Five Ways Pro Football Was Different When The Chiefs Last Won the Super Bowl

Super Bowl IV - Minnesota Vikings v Kansas City Chiefs
Super Bowl IV - Minnesota Vikings v Kansas City Chiefs / Focus On Sport/Getty Images

Super Bowl LIV on Sunday will mark the first time in 50 years -- 18,284 days, to be exact -- since the Kansas City Chiefs last participated in pro football's ultimate game. Their last appearance (and win) came in Super Bowl IV on January 11, 1970. Since then, the league has undergone a drastic transformation, with new rules, new teams, and old teams popping up in new places.

1. The AFL-NFL Merger Hadn't Quite Happened Yet

The first four Super Bowls were a World Series-type clash between the champions of the National Football League and the American Football League, dueling for pro football supremacy. The Green Bay Packers had claimed the first two Super Bowls for the NFL, before the New York Jets famously backed up Joe Namath's "guarantee" and won Super Bowl III for the honor of the AFL.
Super Bowl IV was the final game before the AFL-NFL merger took effect the following season, and the Chiefs' 26-7 victory over the Vikings evened the "AFL-NFL Championship Game" era at two apiece.

2. The Leagues Had a Combined 26 Teams

The American Football League started out with eight teams in 1960, and while it came dangerously close to losing at least one in its early years, all eight soldiered on through the decade. The league eventually expanded with the Miami Dolphins in 1966 and the Cincinnati Bengals in 1968.

By 1969, the NFL had reached 16 teams, adding a whopping four expansion teams (Cowboys, Vikings, Falcons, Saints) to counter the rise of the AFL. For the final three years of the pre-merger era, the league went to a bizarre four-division format with no geographical alignment whatsoever. All the divisions had in common were that their names started with the letter C (Capitol, Century, Coastal, Central). Think the NHL's old "divisions named after royalty" system. The Central featured the exact same structure as the modern-day NFC North, but the Coastal was the wildest of all, with Baltimore and Atlanta traveling cross-country to play Los Angeles and San Francisco.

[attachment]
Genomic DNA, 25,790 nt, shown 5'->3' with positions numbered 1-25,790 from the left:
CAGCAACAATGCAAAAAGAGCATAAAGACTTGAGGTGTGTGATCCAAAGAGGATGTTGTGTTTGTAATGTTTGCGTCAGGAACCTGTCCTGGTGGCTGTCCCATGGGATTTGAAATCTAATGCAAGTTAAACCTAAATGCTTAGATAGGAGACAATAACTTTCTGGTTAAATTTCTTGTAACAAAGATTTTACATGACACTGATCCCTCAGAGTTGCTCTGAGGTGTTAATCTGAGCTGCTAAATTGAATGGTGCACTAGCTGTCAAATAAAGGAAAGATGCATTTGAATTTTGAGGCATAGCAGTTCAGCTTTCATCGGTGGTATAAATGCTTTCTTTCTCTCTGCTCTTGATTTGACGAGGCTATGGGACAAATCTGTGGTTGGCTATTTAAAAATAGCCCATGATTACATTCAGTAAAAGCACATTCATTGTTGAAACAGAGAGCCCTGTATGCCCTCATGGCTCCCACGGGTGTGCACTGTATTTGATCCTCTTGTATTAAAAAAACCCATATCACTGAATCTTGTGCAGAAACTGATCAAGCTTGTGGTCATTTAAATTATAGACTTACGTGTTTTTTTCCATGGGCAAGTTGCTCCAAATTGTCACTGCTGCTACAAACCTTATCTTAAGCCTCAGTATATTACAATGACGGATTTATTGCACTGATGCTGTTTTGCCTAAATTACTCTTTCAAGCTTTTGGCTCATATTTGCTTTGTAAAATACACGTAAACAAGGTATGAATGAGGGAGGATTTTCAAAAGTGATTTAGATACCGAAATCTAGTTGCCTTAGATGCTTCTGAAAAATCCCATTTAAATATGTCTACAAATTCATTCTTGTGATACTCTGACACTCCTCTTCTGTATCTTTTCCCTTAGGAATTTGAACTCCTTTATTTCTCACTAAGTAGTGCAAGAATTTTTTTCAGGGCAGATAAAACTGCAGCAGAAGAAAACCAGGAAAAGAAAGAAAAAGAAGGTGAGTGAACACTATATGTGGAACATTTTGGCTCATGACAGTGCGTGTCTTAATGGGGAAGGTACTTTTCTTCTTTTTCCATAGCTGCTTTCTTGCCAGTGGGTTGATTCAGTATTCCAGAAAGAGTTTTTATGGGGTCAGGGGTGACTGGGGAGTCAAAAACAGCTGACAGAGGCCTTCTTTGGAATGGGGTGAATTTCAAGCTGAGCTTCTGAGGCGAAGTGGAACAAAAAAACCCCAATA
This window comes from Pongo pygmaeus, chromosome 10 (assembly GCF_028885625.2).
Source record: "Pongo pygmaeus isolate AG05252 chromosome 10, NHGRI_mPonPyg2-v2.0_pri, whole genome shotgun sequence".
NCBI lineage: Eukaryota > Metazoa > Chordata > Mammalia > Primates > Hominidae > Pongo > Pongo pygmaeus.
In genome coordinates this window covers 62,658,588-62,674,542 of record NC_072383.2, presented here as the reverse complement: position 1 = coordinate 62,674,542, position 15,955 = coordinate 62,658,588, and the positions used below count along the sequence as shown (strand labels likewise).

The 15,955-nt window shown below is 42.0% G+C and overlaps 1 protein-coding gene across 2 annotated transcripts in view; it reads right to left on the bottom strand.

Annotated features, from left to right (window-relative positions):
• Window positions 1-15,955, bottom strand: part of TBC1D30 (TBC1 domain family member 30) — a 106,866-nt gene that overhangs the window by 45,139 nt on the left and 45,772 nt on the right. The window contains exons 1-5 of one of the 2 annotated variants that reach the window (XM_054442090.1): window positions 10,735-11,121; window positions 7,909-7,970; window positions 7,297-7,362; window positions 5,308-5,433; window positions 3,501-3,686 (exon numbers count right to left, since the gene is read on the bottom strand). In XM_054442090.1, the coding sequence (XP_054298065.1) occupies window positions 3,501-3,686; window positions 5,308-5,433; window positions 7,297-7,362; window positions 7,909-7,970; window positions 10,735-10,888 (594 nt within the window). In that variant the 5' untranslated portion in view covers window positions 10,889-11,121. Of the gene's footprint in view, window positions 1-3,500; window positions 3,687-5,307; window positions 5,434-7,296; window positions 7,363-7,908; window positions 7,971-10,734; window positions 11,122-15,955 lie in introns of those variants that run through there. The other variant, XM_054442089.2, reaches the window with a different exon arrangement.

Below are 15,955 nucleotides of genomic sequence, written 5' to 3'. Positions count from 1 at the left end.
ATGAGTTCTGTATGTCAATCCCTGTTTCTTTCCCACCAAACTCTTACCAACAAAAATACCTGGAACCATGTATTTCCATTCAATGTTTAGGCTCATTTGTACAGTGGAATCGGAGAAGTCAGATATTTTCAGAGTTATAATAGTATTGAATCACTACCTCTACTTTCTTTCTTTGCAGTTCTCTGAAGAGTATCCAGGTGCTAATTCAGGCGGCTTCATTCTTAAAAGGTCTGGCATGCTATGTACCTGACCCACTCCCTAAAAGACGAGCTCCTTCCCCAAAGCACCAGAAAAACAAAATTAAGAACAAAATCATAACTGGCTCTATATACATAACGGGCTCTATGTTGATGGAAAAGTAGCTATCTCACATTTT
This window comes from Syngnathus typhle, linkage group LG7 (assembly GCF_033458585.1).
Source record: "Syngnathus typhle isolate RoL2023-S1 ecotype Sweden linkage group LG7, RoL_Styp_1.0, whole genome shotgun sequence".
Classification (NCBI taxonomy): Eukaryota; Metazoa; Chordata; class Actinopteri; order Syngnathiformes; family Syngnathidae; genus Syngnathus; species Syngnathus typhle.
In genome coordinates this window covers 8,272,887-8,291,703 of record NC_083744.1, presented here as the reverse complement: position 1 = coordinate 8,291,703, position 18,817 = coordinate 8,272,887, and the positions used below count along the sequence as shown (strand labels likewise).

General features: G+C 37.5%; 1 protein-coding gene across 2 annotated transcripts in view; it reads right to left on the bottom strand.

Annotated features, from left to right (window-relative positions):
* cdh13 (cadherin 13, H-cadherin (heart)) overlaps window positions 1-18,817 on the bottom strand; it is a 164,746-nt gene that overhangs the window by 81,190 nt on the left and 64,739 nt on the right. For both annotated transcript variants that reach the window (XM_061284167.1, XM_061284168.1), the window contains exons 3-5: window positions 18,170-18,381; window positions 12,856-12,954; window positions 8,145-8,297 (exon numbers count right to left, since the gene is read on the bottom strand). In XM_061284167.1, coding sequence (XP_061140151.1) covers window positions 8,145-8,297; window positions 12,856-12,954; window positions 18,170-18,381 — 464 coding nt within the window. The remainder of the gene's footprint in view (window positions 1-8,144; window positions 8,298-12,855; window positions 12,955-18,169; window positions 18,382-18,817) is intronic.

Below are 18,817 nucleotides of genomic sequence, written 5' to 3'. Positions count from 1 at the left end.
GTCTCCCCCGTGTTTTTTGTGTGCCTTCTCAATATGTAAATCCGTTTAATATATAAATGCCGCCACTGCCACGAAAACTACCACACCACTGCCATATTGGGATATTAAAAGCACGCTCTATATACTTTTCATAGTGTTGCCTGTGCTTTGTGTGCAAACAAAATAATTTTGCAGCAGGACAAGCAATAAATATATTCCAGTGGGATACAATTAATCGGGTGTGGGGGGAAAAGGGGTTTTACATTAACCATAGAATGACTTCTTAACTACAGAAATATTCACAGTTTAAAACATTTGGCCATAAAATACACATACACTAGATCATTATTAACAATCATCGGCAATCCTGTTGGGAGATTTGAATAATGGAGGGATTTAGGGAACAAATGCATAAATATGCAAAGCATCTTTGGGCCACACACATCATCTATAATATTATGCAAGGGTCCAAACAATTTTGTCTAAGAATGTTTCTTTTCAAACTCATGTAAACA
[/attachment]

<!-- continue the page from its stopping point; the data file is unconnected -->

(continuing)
3. 1,000 Rushing Yards Was An Achievement

These days, even as the run has less and less of a place in the modern NFL offense, if your team's starting running back has fewer than 1,000 rushing yards and he receives the vast majority of carries, that raises multiple red flags. Before 1978, when teams only played 14 games and rules were looser on what defensive players could do, pro running backs had more to contend with to reach the 1,000-yard mark. In 1969, only one back -- Chicago's Gale Sayers -- crossed the threshold. He just barely did it, amassing 1,032 yards. The AFL's leading rusher was the Chargers' Dickie Post, who reached 873 yards.

4. Goalposts Were On The End Zone

Watching early Super Bowl films, you might notice something peculiar about the goalposts. They were placed on the goal line, as opposed to the back of the end zone.

In 1933, the NFL placed its goalposts on the goal line, in an effort to make field goals easier and reduce tie games. As you might imagine, the posts interfered with play many times, as players ran into the support structure and errant passes could sometimes strike the crossbar. This famously happened on a critical play late in Super Bowl VII which helped secure the win for the Dolphins. The NFL relented just before the 1974 season, moving the posts to the back of the end zone.

5. At Least One News Outlet Questioned Pro Football's Future

In hindsight, this was a major swing and a miss, but 50 years ago, it probably made sense. Just as pro football had broken through to mainstream dominance, overtaking both its college counterpart and Major League Baseball as America's top sport, a U.S. News and World Report article questioned the growth potential of the soon-to-be-merged NFL.

"Some [owners] see pro football approaching its ceilings, both in attendance and in TV markets," U.S. News said. "In television, week-ends already are crowded with football—college games on Saturday, doubleheaders in each professional league on Sunday. Monday-night telecasts are coming. How many more can be added?"

Of course, today we know the answer. We now have pro football on Sunday afternoon, Sunday night, Monday night, Thursday night, and sometimes Saturday night. 19 of the 50 highest-rated telecasts of 2019 were NFL games. Apparently pro football found a way after all.